3. Longreads: And Then We Grew Up
Sarah Menkedick’s review of Rachel Friedman’s And Then We Grow Up begins with discussing what it means to have a word, something to describe yourself with and hold on to. It is a notion that I easily attached to, as just last week I had a conversation with friends (most of us artists, and one person working in STEM) about what we called ourselves. No one had a word.
Menkedick has had the word writer for years, which “embodies not only who I am, but who I might become. This potential is crucial to its power” and provides the scaffolding on which to imagine a life and success—a way to reach “it.” Friedman had a path, but never reached “it,” and throughout the book talks about what it means to touch “‘it’ — it being greatness, external accolades, and achievement and recognition — and the glittery all-or-nothing ways we envision it,” writes Menkedick.
Friedman reflects on how “we talk a lot about growth and potential but far less about the very common experience of ‘touching it’ — whatever ‘it’ is at any given moment before it slips away or morphs into some new elusive goal — then losing it, then maybe if you’re lucky touching it again someday.” Sometimes our word has to shift, or evolve in meaning, just as language does. Sometimes we have “to acknowledge that it’s okay to be ordinary. That it’s okay to quit. That art doesn’t have to and in fact probably shouldn’t make you miserable. That creativity isn’t something that evaporates if you no longer or never hunker down under that one creative identifier — writer, painter, musician — but is ever-present as a way of living one’s life and moving through the world. That a lot of the ways we tend to envision art-making, and the actual practice of making art in pursuit of money, can suffocate creativity, not to mention joy.”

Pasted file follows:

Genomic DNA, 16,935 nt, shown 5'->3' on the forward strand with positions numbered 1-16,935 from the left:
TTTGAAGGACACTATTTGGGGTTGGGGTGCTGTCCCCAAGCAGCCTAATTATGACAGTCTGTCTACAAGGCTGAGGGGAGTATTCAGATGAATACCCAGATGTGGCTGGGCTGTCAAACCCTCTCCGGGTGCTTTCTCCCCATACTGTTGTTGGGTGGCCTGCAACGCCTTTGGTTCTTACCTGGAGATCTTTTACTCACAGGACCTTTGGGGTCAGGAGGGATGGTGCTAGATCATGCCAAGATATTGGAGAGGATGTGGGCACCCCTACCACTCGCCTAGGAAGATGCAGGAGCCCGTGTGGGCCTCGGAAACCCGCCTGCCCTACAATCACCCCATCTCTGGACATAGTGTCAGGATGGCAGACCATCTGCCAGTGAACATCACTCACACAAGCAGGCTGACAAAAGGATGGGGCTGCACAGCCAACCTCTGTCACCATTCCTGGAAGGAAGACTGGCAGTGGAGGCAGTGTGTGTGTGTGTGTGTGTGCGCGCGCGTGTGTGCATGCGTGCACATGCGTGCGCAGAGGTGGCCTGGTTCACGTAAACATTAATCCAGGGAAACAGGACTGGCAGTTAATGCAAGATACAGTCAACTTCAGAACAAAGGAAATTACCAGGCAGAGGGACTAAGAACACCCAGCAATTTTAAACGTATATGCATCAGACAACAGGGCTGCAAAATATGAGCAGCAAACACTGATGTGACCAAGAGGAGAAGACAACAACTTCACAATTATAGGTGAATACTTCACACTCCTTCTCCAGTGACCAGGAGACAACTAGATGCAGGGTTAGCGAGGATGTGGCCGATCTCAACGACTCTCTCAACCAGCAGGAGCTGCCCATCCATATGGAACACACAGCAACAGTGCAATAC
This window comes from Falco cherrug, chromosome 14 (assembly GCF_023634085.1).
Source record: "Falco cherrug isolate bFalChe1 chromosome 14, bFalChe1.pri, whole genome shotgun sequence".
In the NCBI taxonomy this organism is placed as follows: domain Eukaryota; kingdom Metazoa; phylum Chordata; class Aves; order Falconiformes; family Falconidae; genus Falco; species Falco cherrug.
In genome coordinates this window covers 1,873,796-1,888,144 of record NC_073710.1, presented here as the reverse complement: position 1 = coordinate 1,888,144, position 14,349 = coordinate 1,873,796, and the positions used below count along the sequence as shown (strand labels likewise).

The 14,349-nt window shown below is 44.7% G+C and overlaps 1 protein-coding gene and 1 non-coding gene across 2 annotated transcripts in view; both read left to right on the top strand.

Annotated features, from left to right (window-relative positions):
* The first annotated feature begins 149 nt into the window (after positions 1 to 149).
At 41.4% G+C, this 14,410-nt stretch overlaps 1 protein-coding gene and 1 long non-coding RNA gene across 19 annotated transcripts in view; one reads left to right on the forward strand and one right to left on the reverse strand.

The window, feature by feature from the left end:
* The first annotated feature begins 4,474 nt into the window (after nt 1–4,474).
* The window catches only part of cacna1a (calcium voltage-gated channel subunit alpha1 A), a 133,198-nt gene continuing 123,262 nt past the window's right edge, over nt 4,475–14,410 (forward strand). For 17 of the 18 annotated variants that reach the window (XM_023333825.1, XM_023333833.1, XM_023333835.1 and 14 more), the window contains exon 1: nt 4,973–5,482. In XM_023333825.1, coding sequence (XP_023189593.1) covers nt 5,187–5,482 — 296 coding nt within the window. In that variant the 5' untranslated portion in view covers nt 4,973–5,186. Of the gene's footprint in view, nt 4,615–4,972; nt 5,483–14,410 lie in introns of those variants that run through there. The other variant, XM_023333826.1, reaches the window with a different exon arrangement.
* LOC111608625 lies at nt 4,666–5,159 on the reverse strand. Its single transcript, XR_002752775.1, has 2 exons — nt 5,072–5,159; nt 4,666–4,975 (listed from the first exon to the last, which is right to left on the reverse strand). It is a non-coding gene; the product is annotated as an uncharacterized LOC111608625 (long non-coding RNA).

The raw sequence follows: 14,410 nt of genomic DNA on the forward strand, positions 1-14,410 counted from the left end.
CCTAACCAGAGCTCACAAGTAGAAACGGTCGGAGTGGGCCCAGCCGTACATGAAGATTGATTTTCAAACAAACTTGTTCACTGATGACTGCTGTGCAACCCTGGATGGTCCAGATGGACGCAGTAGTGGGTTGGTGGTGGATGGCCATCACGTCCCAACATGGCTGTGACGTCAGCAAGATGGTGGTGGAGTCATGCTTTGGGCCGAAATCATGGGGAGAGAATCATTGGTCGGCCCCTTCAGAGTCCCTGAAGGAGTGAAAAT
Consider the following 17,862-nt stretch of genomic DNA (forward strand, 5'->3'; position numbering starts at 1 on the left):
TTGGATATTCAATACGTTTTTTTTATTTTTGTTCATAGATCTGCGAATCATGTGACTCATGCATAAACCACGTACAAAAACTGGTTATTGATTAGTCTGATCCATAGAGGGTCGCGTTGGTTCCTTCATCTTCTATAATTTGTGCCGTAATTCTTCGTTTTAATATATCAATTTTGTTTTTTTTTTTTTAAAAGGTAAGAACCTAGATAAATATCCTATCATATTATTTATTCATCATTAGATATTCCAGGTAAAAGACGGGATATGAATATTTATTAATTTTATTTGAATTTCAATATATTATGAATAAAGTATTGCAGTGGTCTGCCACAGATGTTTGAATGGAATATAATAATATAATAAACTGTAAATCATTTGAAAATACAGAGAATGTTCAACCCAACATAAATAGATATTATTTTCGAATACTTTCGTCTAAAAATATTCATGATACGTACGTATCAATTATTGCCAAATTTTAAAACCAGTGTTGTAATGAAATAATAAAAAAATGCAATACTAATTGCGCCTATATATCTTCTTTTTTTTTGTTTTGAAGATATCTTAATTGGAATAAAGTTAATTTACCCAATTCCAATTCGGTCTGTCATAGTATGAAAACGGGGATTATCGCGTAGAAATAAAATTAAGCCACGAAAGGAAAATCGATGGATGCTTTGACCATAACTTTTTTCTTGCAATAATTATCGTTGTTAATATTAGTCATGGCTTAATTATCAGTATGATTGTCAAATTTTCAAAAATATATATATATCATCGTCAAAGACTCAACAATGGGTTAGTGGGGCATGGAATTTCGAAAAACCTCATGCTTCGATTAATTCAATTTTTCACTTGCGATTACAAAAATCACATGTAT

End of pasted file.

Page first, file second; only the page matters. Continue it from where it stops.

The most challenging thing for me about this review is that I attended the same “prestigious arts camp [Friedman] attended as a child, when she was sure she’d become a professional viola player.” I also attended the summer camp and its affiliated boarding school in hopes of becoming a visual artist. The list of high-performing alumni is immense, and the pressure of that legacy is more than I know how to articulate. But the older I get and the further I am from the camp’s ideal of greatness, I’m learning the same thing Friedman has learned: There are “concrete counterpoints to the myths of creative greatness that have been tormenting her. Many of her friends [from the camp] have structured their lives around creativity as a practice and a way of being, while letting go of their own art as a career pursuit. Those who have continued to put their art at the center of their lives grapple with the phenomenon of, as Friedman describes it, touching it and then losing it and then touching it again.”